Evaluating College Football Coaches’ Legal and Moral Obligations in Reporting Sexual Violence Perpetrated by Athletes


Tori Carpenter

Faculty Mentor(s)

Dr. Sean Dahlin (Sport Management)


Sexual violence on college campuses has been a significant public health issue for many years now. NCAA Division I institutions report a higher number of sexual assaults and violence. Particularly, athletes at the NCAA Division I level are more likely to perpetrate such violence, and, in many cases, coaches have been notorious for concealing the sexually violent behavior their athletes have carried out even with previous knowledge of it. With changes in Title IX that no longer required coaches to report sexual violence carried out by their athletes, moral clauses within coaching contracts are examined in this review in order to determine what moral and ethical standards athletic departments hold them to. The purpose of this legal review is to determine the process of reporting that college football head coaches at this level are legally and morally held to. The methodology used is examining what the law says and what contracts say that hold coaches to a higher moral standard. Based on current coaching contracts, moral and ethical clauses are lacking in many employment agreements, and there is not much moral or ethical accountability for coaches at the NCAA Division I level.

Keywords: Keywords: Sexual Violence, Moral Clauses, Title IX


4 thoughts on “Evaluating College Football Coaches’ Legal and Moral Obligations in Reporting Sexual Violence Perpetrated by Athletes”

  1. Tori,
    Well done. This is a great topic to discuss, and as you mention is significant to not only collegiate sports but public health. What I liked about your presentation is how you distinguished between the NCAA requirements for student athletes and reporting, as well as Title IX- including the changes for mandatory reporting. I also appreciated you defining mandatory reporting for your audience. A suggestion that I have is to provide a background on the existing literature that surrounds your study aims, this could also ‘hook’ your audience into the importance of your topic. Additionally, providing a review of the framework for your study may prove to be beneficial for an audience that may not have much knowledge surrounding your topic, or sexual violence in general. A few thoughts/recommendations I have; how could you incorporate the NCAA, and Title IX moral and ethical obligations into your research aims and study purpose? and could you find an area where ‘group of five’ could be defined as it relates to your study purpose? what future research inquiry recommendation might you conclude from your study? and what are the limitations to your review?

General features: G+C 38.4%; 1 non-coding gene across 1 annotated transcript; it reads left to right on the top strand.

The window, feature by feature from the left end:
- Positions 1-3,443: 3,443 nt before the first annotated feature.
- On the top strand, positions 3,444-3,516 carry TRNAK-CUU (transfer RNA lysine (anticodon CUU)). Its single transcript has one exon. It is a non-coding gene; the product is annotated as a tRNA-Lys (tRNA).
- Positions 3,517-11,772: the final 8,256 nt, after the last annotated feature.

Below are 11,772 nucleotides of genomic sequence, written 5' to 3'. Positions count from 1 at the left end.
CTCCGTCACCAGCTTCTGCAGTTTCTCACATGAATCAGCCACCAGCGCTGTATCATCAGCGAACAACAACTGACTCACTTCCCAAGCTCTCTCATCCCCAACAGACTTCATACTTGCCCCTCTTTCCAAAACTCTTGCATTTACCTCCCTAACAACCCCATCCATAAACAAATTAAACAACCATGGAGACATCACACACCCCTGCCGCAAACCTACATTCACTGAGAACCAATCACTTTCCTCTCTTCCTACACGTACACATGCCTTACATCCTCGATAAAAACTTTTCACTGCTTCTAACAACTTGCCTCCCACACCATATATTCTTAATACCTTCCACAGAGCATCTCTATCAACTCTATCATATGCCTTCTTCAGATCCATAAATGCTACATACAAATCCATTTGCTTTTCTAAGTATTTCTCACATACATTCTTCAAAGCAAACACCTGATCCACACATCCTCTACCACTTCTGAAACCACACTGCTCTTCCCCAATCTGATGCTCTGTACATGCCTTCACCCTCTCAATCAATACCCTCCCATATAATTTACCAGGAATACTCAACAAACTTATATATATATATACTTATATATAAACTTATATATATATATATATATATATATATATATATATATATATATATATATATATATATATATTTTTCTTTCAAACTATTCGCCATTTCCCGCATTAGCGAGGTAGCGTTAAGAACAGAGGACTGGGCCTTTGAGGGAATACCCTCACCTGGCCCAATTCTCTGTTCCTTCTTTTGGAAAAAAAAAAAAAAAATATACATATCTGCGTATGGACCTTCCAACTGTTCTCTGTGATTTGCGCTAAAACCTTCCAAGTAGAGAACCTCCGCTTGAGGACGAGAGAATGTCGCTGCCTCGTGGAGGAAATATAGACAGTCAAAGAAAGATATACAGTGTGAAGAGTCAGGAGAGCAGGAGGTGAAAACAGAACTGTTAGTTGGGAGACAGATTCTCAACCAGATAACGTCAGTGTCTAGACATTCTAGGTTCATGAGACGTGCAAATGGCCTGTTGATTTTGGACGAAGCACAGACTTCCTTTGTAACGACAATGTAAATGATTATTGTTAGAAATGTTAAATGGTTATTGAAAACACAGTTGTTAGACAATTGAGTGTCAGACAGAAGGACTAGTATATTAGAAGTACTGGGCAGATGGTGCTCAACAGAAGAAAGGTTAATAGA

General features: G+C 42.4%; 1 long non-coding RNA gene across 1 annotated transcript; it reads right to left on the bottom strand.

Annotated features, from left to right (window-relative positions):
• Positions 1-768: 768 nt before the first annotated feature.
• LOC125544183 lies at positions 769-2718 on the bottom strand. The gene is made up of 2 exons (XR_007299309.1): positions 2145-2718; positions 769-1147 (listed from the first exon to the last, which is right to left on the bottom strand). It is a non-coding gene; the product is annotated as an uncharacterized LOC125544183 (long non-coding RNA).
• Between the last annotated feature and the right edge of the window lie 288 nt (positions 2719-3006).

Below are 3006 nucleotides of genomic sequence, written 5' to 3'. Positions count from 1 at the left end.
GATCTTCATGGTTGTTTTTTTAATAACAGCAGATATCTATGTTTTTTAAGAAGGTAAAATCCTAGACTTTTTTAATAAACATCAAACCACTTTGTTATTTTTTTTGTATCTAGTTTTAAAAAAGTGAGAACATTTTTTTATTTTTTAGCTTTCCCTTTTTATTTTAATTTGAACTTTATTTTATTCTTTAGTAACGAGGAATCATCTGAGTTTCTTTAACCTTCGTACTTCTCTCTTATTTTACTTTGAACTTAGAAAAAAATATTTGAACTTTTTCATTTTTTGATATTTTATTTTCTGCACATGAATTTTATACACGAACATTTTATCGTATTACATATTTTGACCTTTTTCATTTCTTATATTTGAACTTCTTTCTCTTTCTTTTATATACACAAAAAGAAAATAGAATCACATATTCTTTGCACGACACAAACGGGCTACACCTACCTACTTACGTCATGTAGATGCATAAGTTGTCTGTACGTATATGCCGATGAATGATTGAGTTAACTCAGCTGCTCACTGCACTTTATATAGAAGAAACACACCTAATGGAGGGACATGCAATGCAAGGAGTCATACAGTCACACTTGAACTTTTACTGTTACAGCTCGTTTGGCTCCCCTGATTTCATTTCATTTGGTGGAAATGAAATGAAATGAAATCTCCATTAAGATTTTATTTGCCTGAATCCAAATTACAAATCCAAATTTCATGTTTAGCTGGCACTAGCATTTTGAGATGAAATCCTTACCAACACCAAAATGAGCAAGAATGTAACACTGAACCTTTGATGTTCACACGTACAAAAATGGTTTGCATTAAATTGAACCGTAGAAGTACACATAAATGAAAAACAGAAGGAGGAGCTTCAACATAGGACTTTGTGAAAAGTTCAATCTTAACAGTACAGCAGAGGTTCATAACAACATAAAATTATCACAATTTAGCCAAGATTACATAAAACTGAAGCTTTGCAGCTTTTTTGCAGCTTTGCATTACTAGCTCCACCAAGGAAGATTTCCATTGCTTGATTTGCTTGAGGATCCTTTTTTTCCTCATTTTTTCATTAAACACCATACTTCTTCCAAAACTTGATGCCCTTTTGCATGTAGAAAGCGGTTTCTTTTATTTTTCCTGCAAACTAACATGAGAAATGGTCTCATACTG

I personally feel that you have a good overview of this topic with implications for a qualitative methods approach that could gain an understanding of reporting policy and procedures as they relate to sexual violence from the perspective of coaches and athletes (i.e., how aware are these persons of said policy structures, etc.).
    Great topic, Tori!

  2. Tori,
    You picked a great topic with both collegiate and public health significance. You did a great job reviewing the NCAA and Title IX policy regarding moral and ethical responsibilities. I was very shocked to find out that Title IX no longer requires coaches to report sexual violence. The one recommendation I have is that background and statistics on college campus sexual violence could have been more in-depth to give the audience a feel for how serious and prevalent the issues of sexual violence still is.
    Secondly, I would like to know to if there is a correlation with schools that do not have a moral clause in the coaches contracts and the dependence on athletic revenue as well as sexual assault rates.

  3. Hi Tori,
    Thank you for this great presentation! I had no idea that Title IX laws had changed so much and may be doing more harm to the public health of college students. I really appreciated how you broke down the laws associated with mandatory reporting for coaches. Because those laws have changed, acts of violence have been pushed off due to lack of reporting. Were you able to find out any information about why they decided to change the mandatory reporting clause for coaches in the Title IX law? There must be a lot of conversation that takes place when someone suggests a change for a law regarding sexual violence, so I wonder what led lawmakers to make these changes? One suggestion I have is that maybe you could talk about the way that this law change could impact students who may have experienced or know someone who has experienced sexual violence. Especially the impact it may have on how safe and protected students would feel on campus. Thank you for sharing your research and talking about this all-important topic.

  4. Hi Tori,
    Your presentation enlightened us all on the current issues with Title IX in regards to NCAA coaches and athletes. I had no idea that Title IX has changed so significantly, it is truly appalling. To know that policies created at colleges and universities are no longer serving their purpose in protecting the students that attend those institutions, the ones that fund the majority of the money or at least the reason that school receives any funding is horrible. Understanding that a college’s ranking in NCAA matters in regards to additional funding that also supports coaches and allows them to receive the pay that they do, this would be something worth exploring further in this subject. It would be interesting to add to your study would be studying the correlation between the change in moarls within college athlete contracts and revenue the department/college funding received before and after the change. Overall, your project was presented very well on a interesting topic.

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